The National Federation of Independent Businesses, an advocacy group, is lobbying for an aid package of more than $400 billion, with at least half reserved for companies with 20 or fewer employees. 

At the same time, several financial institutions and advisors have stepped forward to assist businesses with future applications. 

On Friday (April 24) at noon, the Canandaigua Chamber of Commerce will be holding a webinar with Canandaigua National Bank President and CEO Frank Hamlin III and other CNB officials. The topic is how the bank and other financial institutions can help businesses with SBA loans and other aid programs. They also offer advice on managing business finances during this disruptive time. Participants can register at 

RDG+Partners, a Pittsford-based accounting firm, is hosting a free weekly “COVID-19: Stay Strong Webinar Series” on Thursdays at 1:30 p.m. through the end of May. The seminars cover a variety of topics related to applying for federal aid programs. 

John Rizzo, managing partner of the firm, said “Perhaps the greatest challenge is that new information about financial disaster relief initiatives is released every day, and unless business owners are on top of it, they could miss updates that are critical to their success in securing funding.”

Rochester-based Paychex, meanwhile, has announced it will connect interested clients with several online lenders, including Biz2Credit, Fundera, and Lendio, so they can apply quickly when another opportunity arises. 

Martin Mucci
Martin Mucci

 “The fact that $349 billion in Paycheck Protection Program loans were allocated in just over two weeks speaks to the critical financial needs America’s businesses continue to have as they do everything they can to stay afloat during this unprecedented uncertainty due to COVID-19,” said Martin Mucci, Paychex president and CEO.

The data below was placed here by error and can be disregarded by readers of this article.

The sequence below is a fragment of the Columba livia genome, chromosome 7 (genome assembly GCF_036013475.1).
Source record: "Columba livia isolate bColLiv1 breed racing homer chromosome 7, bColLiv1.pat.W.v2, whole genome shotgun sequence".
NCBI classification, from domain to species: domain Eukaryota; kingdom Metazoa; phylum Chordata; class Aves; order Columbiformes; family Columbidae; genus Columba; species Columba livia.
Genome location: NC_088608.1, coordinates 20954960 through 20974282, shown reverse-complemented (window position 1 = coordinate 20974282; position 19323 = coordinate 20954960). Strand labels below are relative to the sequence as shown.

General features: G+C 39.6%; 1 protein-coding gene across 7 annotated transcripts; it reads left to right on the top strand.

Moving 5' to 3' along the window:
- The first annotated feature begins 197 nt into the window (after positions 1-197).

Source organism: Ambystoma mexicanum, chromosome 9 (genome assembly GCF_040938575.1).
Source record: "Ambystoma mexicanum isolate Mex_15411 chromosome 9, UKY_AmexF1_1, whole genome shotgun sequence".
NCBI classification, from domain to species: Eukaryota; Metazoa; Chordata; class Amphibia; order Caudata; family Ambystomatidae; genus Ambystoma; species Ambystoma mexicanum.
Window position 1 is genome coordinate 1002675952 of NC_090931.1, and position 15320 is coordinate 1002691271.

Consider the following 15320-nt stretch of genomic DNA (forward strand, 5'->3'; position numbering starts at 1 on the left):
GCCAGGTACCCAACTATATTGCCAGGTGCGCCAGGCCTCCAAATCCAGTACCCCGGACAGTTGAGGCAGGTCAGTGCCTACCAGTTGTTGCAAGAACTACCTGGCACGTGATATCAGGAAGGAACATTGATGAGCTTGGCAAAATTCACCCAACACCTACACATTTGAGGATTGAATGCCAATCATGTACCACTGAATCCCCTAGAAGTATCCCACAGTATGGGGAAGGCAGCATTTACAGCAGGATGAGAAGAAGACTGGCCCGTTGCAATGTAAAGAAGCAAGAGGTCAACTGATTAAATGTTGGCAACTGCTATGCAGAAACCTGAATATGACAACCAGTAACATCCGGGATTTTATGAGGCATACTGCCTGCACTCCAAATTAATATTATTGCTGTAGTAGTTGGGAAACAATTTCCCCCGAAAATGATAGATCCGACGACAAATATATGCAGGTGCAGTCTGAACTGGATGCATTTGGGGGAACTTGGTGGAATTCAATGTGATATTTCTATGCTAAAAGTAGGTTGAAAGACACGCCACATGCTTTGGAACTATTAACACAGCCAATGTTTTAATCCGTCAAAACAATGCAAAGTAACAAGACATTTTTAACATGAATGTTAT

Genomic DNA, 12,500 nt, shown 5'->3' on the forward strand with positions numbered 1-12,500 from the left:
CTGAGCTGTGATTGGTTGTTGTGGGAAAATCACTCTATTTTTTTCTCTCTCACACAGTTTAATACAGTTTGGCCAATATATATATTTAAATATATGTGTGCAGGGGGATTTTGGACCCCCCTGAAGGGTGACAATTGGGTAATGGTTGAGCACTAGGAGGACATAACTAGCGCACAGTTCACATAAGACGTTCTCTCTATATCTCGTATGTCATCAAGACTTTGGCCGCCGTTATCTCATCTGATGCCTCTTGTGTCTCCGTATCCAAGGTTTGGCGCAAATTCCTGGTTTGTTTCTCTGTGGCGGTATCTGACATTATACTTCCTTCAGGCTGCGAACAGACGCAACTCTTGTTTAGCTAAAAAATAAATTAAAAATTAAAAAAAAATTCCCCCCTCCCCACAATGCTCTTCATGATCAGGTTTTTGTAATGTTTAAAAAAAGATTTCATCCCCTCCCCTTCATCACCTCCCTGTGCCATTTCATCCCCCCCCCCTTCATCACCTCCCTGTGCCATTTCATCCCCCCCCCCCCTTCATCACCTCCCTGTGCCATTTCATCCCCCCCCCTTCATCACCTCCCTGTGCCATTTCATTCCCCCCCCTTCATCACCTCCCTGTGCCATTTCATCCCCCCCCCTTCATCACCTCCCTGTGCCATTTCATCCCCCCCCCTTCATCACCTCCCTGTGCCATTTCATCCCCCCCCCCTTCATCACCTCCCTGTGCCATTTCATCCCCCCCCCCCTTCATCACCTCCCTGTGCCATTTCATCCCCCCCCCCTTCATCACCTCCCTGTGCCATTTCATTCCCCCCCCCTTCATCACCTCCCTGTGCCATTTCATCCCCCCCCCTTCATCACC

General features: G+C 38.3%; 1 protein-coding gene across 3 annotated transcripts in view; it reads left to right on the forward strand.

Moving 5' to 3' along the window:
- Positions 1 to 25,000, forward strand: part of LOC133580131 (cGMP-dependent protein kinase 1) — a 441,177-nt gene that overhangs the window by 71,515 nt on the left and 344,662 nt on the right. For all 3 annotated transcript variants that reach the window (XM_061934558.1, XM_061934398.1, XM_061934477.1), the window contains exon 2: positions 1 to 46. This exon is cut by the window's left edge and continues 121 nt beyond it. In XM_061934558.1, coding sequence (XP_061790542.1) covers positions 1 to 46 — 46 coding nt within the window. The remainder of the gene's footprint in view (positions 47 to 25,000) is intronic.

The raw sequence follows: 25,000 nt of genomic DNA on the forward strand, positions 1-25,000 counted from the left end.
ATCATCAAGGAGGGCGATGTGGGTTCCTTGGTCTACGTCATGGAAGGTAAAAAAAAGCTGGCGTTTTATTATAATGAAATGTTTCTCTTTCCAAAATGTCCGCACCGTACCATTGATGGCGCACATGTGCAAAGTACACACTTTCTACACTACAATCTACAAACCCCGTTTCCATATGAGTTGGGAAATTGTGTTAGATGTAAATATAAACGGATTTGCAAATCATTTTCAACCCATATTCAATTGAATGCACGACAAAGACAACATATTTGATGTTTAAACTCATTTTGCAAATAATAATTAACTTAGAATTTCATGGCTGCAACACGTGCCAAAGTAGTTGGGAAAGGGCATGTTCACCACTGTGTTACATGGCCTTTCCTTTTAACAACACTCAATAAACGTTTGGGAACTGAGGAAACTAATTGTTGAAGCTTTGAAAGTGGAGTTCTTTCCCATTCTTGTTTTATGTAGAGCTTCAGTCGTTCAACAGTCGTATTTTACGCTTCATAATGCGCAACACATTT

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Epping takes senior VP job at M&T Bank

Steve Epping, a 34-year veteran of the business community, has been promoted to senior vice president at M&T Bank, heading commercial real estate and middle market lending from the Rochester regional office of the Buffalo-based bank.

Epping takes the place of another veteran, Dick Mueller, who will retire in March and help in the transition until then.

Steve Epping
Steve Epping

“Steve is an exceptional leader, one with tremendous knowledge and experience working with businesses throughout the Greater Rochester region,” said Dan Burns, regional president for M&T Bank. “With Steve at the helm, we’re certain our team will continue to bring insight and expertise to the table in ways that drive deep conversations about business opportunities and objectives, not just banking transactions.”

Epping joined the bank in 1992 and his most recent position was as business banking market manager for Buffalo, Rochester and Syracuse. He works out of the M&T regional office at 3 City Center, located at 180 S. Clinton Ave.

“I’m thrilled to help lead and build a great team here in service of our local customers and community,” Epping said. “Rochester is seeing new levels of growth and revitalization, and 2020 is shaping up to be a milestone year.”

In his new role, Epping reports directly to Burns, and his direct reports include Senior Group Manager Phil Smith, Group Managers Curt Provenzo and Vito Caraccio, and Commercial Portfolio Manager Michele Gilman.

Epping is a graduate of the State University of New York at Buffalo State and serves on the boards of DePaul Community Services, Empire State Certified Development Corp. and New York Small Business Development Center. He and his wife, Jeanne, live in Webster.

[email protected]/(585) 363-7275